Being paralyzed hasn’t stopped many people from living a normal life: get married, have children, get a job and social life. Even so, disabled patients are always looking for ways to regain their mobility and are willing to try anything. Recently, they received some amazing news: a revolutionary technology can help them walk again.
Spinal cord electrical stimulation might be the answer to many people’s prayers
The medical world has evolved a lot during the last decades and brilliant scientists have found solutions for almost every problem. Now, it looks like they figured out a way to restore the senses in paralyzed people so that they can walk again.
According to Nature and Nature Neuroscience, three people agreed to participate in a study that used a new method for healing injuries suffered by the spinal cord. The scientists’ main purpose was to help patients with various degrees of paralysis walk again.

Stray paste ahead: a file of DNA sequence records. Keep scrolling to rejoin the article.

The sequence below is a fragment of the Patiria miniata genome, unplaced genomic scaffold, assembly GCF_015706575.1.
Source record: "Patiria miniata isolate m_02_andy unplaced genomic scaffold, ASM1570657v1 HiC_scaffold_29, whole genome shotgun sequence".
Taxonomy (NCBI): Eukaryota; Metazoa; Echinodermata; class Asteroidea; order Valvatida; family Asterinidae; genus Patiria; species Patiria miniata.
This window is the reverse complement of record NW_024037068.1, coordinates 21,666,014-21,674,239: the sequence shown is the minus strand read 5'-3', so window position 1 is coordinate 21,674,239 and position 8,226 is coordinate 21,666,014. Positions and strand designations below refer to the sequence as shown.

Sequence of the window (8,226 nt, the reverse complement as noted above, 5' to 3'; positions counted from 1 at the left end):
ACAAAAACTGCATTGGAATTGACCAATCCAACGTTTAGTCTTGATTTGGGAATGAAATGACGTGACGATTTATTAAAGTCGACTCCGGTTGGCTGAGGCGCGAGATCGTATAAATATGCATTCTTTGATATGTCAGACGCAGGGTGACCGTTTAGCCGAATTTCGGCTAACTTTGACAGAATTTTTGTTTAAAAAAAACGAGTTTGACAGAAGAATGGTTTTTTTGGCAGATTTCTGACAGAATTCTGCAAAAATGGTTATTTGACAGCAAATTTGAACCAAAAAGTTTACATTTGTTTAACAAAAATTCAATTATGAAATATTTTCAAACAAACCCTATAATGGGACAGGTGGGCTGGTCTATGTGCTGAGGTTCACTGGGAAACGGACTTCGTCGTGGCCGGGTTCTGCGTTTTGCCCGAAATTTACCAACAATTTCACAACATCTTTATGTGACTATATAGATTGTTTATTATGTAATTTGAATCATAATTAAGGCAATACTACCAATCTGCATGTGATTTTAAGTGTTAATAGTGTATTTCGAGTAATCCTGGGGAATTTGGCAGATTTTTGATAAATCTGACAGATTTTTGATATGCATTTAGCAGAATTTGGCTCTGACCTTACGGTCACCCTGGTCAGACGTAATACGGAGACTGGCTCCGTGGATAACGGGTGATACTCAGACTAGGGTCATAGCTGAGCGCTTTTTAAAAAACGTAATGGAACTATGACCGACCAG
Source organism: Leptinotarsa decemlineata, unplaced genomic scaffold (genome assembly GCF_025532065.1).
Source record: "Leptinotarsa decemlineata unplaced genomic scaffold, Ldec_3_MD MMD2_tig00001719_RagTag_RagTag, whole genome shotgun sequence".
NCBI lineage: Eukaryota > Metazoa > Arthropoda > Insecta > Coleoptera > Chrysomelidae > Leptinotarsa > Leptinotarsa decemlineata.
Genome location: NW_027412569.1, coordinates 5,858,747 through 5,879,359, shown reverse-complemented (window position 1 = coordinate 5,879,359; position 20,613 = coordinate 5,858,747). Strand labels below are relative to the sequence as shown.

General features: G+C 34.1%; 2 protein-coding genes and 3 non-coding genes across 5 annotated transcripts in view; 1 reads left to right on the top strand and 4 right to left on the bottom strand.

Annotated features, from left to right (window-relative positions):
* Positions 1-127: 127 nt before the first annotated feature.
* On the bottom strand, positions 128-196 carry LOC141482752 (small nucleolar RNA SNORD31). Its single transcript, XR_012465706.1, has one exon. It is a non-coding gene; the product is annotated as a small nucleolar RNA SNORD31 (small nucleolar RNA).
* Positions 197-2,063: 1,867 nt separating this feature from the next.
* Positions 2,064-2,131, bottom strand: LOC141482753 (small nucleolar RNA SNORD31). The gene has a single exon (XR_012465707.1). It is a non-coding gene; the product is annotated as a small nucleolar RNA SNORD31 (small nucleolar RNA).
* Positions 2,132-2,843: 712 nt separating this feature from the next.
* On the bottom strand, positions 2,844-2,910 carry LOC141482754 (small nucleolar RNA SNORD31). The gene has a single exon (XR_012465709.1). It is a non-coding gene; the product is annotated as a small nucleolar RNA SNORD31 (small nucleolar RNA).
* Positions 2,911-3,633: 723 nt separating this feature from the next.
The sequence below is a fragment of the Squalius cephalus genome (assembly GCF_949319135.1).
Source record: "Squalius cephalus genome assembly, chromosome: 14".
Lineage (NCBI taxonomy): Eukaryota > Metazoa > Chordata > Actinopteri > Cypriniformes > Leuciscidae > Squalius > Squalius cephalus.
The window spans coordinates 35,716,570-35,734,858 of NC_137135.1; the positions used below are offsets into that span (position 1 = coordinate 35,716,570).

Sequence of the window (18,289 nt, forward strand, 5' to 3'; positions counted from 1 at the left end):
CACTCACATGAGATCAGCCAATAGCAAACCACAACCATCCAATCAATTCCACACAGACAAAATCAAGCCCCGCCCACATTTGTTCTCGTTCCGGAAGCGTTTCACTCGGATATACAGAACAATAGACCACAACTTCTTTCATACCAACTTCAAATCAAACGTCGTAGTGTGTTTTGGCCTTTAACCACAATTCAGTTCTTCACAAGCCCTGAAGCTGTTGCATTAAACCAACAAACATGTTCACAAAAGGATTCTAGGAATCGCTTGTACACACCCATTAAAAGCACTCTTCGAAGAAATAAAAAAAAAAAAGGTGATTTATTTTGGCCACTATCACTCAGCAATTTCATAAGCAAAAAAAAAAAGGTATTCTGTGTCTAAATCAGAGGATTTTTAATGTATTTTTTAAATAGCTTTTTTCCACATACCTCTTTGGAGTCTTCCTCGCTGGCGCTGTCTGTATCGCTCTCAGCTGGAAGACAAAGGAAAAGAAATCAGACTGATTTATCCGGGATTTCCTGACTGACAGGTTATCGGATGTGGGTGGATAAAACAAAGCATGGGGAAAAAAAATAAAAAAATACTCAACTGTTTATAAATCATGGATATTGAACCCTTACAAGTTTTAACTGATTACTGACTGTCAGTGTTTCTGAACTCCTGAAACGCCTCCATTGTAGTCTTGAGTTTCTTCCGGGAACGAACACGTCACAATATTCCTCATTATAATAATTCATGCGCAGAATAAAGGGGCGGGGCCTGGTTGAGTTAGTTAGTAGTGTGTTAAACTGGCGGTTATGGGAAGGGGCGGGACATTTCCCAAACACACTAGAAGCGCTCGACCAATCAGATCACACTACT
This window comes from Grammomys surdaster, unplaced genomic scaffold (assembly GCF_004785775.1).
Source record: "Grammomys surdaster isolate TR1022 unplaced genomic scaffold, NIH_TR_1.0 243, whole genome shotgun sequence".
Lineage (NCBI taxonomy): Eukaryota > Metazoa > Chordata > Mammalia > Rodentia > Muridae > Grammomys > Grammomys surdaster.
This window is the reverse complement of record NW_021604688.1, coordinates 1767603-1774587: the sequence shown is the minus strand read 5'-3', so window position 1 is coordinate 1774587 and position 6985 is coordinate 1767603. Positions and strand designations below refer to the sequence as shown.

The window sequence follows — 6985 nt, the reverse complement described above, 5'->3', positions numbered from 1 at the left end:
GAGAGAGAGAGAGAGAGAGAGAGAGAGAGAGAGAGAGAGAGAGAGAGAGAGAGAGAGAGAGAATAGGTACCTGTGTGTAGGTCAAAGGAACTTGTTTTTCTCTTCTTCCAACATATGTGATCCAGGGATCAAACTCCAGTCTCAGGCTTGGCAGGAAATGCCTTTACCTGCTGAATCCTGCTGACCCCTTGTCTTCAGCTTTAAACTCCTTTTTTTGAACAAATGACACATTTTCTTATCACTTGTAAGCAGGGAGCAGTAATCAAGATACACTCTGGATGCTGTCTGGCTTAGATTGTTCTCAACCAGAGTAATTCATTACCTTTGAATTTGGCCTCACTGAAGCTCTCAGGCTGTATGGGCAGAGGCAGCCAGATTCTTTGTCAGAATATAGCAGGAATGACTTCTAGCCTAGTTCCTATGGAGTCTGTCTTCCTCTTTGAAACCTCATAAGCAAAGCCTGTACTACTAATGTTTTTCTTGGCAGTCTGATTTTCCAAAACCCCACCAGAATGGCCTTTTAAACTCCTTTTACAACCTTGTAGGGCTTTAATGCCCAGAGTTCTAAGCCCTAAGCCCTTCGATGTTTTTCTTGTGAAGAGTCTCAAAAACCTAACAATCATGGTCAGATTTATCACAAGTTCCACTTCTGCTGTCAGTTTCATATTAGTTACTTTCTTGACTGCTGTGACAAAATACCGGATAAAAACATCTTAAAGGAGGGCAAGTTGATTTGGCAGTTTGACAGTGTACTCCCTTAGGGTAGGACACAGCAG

The technique is called spinal cord electrical stimulation and, thanks to it, the volunteers who took part in the study could recover some their walking ability, even if not totally. The progress registered during physical therapy sessions helped them become even more mobile in their everyday lives.
Volunteers are very happy with the results
David Mzee, one of the patients who took part in the study, mentioned that he is very grateful for the results. His left leg has been paralyzed ever since 2010, but now, thanks to the spinal cord stimulation, he can perform operations like extending the knee, moving toes and flexing the hip.
The findings are considered one of the most amazing breakthroughs from the medical field. Every paralyzed patient could use the damaged limb again and this would mean a great progress for the modern society.
Every good thing can be improved, so research about spinal cord electrical stimulation continues. However, scientists think that the treatment will become more and more popular during following years.
Patrick Supernaw is the lead editor for Great Lakes Ledger. Patrick has written for many publications including The Huffington Post and Vanity Fair. Patrick is based in Ottawa and covers issues affecting his city. In addition to his severe hockey addiction, Pat also enjoys kayaking and can often be found paddling the Rideau Canal. Contact Pat here